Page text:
I fully agree though that it's incredibly important to get a holistic understanding of whatever technology you are working with. However that's knowledge that takes years to built regardless of whether you are approaching your studies from the top down or bottom up. (studies in the broadest sense of the world, if you ever stop learning as a developer you are likely doing your job wrong)

Apart from theoretic fundamentals, one thing I also find important is to learn new programming languages every now and then. You may never use the language in production, but being exposed to new paradigms and design philosophies can vastly increase your toolset for future endeavours.

without
Jr. Member
*
Offline Offline

Activity: 41
Merit: 0

Crypto Enthusiast and Software Developer


View Profile
February 22, 2018, 12:19:39 AM
 #15

I can recommend you C#. Its easy to learn and is much more valuable than learning JS for example.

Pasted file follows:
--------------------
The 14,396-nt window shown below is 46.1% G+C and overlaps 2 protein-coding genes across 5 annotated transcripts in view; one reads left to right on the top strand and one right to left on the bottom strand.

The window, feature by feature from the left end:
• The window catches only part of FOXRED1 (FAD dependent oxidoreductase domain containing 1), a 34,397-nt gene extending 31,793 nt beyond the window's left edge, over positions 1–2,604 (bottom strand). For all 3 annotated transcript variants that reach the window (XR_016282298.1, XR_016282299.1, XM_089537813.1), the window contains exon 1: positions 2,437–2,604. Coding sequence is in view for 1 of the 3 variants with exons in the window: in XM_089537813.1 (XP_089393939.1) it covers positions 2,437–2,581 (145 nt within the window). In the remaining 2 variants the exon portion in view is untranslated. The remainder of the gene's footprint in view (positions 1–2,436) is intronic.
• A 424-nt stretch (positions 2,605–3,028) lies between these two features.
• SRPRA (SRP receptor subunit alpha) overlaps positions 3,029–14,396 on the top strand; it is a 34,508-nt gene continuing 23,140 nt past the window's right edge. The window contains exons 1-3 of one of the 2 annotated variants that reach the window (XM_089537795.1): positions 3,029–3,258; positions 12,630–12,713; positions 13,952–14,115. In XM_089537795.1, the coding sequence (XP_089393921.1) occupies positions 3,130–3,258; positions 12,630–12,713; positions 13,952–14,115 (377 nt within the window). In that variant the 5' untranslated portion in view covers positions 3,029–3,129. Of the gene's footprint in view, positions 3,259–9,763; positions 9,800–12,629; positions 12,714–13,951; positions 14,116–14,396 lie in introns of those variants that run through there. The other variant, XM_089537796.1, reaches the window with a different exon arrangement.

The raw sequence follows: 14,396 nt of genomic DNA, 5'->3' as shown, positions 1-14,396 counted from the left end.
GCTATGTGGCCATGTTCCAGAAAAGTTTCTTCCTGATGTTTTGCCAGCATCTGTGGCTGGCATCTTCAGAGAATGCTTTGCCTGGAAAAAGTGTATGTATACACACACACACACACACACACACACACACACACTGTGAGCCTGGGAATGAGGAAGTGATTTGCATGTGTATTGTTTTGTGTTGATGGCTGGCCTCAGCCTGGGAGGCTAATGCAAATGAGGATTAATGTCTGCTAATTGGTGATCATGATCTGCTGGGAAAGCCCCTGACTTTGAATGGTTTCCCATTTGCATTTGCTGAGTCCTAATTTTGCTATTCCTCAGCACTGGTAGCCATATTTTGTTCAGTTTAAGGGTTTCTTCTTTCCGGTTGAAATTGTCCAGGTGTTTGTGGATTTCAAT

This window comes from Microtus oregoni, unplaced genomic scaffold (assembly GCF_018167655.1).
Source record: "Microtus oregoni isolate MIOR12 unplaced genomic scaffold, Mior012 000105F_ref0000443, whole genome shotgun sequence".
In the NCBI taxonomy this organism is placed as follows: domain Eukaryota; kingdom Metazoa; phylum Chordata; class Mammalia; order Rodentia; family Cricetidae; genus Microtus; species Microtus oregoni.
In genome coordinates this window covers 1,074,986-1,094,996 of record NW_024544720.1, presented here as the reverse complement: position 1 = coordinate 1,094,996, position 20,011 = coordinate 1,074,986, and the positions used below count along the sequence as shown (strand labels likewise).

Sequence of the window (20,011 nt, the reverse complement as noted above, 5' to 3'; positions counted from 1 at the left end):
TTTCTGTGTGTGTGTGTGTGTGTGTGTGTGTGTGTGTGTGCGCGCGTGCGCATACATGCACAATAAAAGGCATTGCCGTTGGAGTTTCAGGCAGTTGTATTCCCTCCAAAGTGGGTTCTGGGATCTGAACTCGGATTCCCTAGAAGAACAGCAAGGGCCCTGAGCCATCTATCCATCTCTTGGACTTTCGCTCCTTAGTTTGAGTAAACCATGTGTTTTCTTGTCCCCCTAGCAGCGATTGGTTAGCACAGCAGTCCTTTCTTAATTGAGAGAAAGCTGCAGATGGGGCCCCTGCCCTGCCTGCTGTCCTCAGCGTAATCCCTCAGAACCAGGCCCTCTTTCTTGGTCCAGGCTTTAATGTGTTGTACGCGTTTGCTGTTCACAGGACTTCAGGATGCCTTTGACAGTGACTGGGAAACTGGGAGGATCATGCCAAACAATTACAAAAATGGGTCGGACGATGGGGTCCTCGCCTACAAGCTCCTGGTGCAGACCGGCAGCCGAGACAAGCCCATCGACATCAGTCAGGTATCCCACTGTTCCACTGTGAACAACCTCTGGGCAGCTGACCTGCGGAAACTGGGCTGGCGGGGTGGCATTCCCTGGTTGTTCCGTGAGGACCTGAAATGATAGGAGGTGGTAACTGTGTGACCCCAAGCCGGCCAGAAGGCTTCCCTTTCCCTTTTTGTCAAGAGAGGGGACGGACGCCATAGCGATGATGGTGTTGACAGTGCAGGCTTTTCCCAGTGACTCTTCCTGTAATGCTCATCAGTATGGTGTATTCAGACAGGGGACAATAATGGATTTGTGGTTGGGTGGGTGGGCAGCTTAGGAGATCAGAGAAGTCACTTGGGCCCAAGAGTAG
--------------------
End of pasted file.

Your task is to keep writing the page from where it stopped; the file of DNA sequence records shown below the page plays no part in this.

Start by learning the language basics and then move on to creating your own crypto related project to gain some experience.
polang
Newbie
*
Offline Offline

Activity: 18
Merit: 0


View Profile
February 22, 2018, 01:45:10 AM
 #16

I like python and go. It is simple but powerful
nullius
Copper Member
Full Member
***
Offline Offline

Activity: 140
Merit: 720


Help! I’ve got the Pleurodelinaemia! @nym.zone


View Profile WWW
February 22, 2018, 02:10:33 AM
 #17

I request that this not become a “generically list your favourite languages” megathread technically unsuitable even for Off-Topic.

If you propose a language, please explain substantively why you think it will meet OP’s needs.  Better still, suggest an approach for learning that language.  Best of all, explain why picking a language is not the way to start.  —Also best of all, discuss others’ substantive posts.0  See upthread for examples of all these things.

Thank you.


(0. And I do hope to reply to some of the better posts upthread.)

Seattle2k
Newbie
*
Offline Offline

Activity: 3
Merit: 0


View Profile
February 22, 2018, 02:43:49 AM